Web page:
Review: Sausage Party (2016)


Writers Seth Rogen and Evan Goldberg (This is the End, The Interview, The Night Before) continue their string of big screen satiric comedies with the R-Rated CGI animated feature Sausage Party; taking aim at the moralistic VeggieTales cartoons and inverting their premise into a existentialist quest for meaning turned grocery store bacchanalia headlined by a sausage, a bagel, some lavash, and shapely pair of buns. Sausage Party puts the delicious in deliciously subversive satire and is one of the most laugh out loud films this year. Find out more after the jump.


Sausage Party primarily takes place at a local grocery store called Shopwells. There, the anthropomorphic edibles of the supermarket greet each day with a song as they long to be chosen by the “gods” (i.e. people) that shop the store and taken to the great beyond — the world outside the supermarket. It is 4th of July weekend and the store’s sausages, Frank (Seth Rogen), Carl (Jonah Hill), and Barry (Michael Cera) are excited at the possibility of being chosen to leave along with Frank’s main squeeze, Brenda (Kristen Wiig), a pair of shapely buns. Everything seems set to culminate for our heroes as they’re chosen to be purchased, alongside a douche (Nick Kroll), a bagel (Edward Norton), a lavash (David Krumholtz), and a jar of honey mustard (Danny McBride). Unfortunately for the crew, the honey mustard was recently outside in the realm of the great beyond, but returned by a customer. This unsettled jar lets the food crew and the audience know that everything they’ve heard about the great beyond is wrong and possibly terrifying before throwing himself out of the shopping cart and setting our heroes on the path to finding out the truth of what happens when food leaves the grocery store.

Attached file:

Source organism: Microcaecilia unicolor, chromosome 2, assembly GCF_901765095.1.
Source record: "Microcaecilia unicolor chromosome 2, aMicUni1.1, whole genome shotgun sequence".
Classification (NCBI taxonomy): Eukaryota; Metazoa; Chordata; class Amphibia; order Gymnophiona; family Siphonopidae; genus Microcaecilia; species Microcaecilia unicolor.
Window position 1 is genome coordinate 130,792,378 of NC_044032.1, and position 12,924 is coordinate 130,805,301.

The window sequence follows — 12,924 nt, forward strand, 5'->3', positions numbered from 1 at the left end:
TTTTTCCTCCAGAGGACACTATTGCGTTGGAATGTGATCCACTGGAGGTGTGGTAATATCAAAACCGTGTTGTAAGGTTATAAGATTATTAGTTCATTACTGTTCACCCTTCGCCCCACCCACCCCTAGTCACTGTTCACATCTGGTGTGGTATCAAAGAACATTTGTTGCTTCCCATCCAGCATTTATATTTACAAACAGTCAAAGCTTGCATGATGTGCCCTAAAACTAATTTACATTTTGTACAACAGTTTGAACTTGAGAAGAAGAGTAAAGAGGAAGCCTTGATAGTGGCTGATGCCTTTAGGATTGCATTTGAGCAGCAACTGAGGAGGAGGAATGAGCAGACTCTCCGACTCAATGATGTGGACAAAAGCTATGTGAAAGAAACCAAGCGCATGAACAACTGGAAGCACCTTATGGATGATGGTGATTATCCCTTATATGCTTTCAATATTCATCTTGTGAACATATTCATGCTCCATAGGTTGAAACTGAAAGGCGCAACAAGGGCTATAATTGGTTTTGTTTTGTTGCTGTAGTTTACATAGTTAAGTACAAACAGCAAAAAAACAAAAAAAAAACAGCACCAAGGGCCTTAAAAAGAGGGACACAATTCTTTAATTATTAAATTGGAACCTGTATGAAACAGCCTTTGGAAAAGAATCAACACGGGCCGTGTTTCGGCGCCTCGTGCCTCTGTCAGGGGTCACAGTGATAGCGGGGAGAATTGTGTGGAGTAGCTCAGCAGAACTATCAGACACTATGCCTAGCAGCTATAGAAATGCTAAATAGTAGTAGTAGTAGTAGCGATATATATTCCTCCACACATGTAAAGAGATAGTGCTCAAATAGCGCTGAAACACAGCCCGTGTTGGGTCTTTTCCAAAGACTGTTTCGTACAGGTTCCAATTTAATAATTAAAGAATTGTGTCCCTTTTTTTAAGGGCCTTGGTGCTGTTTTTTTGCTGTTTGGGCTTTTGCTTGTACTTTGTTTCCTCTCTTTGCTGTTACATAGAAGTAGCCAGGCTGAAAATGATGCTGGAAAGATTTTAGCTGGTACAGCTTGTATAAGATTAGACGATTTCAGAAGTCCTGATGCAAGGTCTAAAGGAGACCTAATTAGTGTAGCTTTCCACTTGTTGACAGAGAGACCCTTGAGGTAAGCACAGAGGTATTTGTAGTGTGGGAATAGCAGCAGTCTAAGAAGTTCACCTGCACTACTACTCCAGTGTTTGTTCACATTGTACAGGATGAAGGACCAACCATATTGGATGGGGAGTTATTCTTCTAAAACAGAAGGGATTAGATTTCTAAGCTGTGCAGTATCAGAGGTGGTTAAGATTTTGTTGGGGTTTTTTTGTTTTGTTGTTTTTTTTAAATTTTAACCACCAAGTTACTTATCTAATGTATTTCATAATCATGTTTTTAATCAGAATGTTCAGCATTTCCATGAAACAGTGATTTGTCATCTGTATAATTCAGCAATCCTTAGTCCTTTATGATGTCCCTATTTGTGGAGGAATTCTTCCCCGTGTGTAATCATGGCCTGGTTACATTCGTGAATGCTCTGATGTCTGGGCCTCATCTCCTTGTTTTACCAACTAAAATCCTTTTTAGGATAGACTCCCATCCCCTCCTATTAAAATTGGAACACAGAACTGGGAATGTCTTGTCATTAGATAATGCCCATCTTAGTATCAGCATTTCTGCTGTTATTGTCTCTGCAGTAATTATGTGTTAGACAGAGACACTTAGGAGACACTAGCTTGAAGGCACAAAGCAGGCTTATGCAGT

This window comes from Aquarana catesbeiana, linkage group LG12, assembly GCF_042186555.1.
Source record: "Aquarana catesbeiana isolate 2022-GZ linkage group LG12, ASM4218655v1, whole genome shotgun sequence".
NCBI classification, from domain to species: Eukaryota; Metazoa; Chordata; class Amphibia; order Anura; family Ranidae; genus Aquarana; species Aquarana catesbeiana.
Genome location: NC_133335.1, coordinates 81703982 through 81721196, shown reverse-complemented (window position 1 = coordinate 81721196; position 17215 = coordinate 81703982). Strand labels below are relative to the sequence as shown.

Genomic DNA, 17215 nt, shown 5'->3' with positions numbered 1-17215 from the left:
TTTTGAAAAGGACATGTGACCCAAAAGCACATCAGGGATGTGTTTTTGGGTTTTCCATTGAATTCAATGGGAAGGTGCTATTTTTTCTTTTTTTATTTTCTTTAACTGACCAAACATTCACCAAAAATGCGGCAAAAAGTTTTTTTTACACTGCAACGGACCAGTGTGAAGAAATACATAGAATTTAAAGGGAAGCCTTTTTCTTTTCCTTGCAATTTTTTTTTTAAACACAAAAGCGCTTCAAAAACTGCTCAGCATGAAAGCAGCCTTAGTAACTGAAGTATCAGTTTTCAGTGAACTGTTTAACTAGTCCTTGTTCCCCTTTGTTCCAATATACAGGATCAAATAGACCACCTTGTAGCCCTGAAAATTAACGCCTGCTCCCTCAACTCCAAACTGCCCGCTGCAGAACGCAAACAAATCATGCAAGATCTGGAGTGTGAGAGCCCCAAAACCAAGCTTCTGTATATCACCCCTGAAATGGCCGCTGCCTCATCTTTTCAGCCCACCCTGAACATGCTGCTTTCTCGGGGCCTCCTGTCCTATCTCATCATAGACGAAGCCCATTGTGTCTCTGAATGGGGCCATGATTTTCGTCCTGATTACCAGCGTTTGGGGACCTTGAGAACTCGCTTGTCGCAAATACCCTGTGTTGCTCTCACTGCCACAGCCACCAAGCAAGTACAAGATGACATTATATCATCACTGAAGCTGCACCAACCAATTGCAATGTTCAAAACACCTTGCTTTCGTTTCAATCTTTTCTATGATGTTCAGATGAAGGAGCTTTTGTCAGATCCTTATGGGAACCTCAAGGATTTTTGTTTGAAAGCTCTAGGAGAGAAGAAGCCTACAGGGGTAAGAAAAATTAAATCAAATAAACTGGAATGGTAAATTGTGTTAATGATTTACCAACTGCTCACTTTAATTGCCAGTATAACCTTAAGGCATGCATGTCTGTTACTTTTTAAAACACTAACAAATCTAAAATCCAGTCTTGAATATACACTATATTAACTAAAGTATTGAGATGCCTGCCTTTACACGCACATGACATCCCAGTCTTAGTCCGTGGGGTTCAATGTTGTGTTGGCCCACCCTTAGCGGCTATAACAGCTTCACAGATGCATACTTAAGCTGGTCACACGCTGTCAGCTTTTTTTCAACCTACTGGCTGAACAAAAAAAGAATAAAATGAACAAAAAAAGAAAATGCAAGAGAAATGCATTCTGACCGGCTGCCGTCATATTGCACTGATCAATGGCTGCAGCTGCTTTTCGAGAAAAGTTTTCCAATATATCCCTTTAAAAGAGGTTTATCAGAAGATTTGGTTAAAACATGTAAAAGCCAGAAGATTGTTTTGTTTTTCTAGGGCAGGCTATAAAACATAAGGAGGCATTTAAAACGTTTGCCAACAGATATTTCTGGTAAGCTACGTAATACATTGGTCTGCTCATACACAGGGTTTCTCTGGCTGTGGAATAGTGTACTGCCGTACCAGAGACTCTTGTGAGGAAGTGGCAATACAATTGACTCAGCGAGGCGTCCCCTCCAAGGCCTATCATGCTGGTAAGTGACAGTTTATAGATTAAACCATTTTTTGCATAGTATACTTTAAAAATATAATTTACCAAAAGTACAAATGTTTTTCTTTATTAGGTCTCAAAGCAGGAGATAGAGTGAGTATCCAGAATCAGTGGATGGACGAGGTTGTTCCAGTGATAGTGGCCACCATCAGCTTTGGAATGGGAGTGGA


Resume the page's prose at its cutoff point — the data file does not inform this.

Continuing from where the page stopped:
On its face, Sausage Party is a very clever take on the VeggieTales formula of anthropomorphic food stuffs providing Christian life lessons; albeit employed in inverse here to teach viewers about a secular worldview leading to annihilation. The very idea that something like VeggieTales became popular enough to lampoon is very telling about modern culture and the genre parody here that Sausage Party skillfully pulls off would be justification enough for this movie to exist. But the film doesn’t just take a Religulous slant and concentrate on one topic of satire. To their credit and to great laughs, Rogen and Goldberg use their characters to explore such diverse themes in this film as the Israeli/Palestinian conflict over the Middle East, race relations in America, bro culture, bath salt abuse and more. The film is the latter day stepchild of Tre Parker and Matt Stone’s South Park:Bigger, Longer and Uncut and Team America: World Police and stands on the same level with great animation and production value. That’s not to say the film is faultless. Roger and co. struggle with the broad race generalizations that plagued 2014’s The Interview; this is used as storytelling shorthand and works better here than it did in that film. At the same time, its 2016 and we shouldn’t have Mexican food represented with a lazy drunken stereotypical voiceover performance; using a Latin voiceover artist would be a nod in that direction. Ultimately though, films like this are risks and original work and should be seen. It is offensive and there is an 8 minute food orgy. But sometimes its a little more fun to see a bagel tea bagged by a lavash than the 14th comic book movie sequel and we should reward those filmmakers as an audience to get more original content on our screens.

Sausage Party is one of the year’s most original and daring films. Its refreshing to see a raunchy rated R comedy on the big screen again with a name cast and the clever subversion of the animated film genre proves CGI films can address more than just kid’s stuff.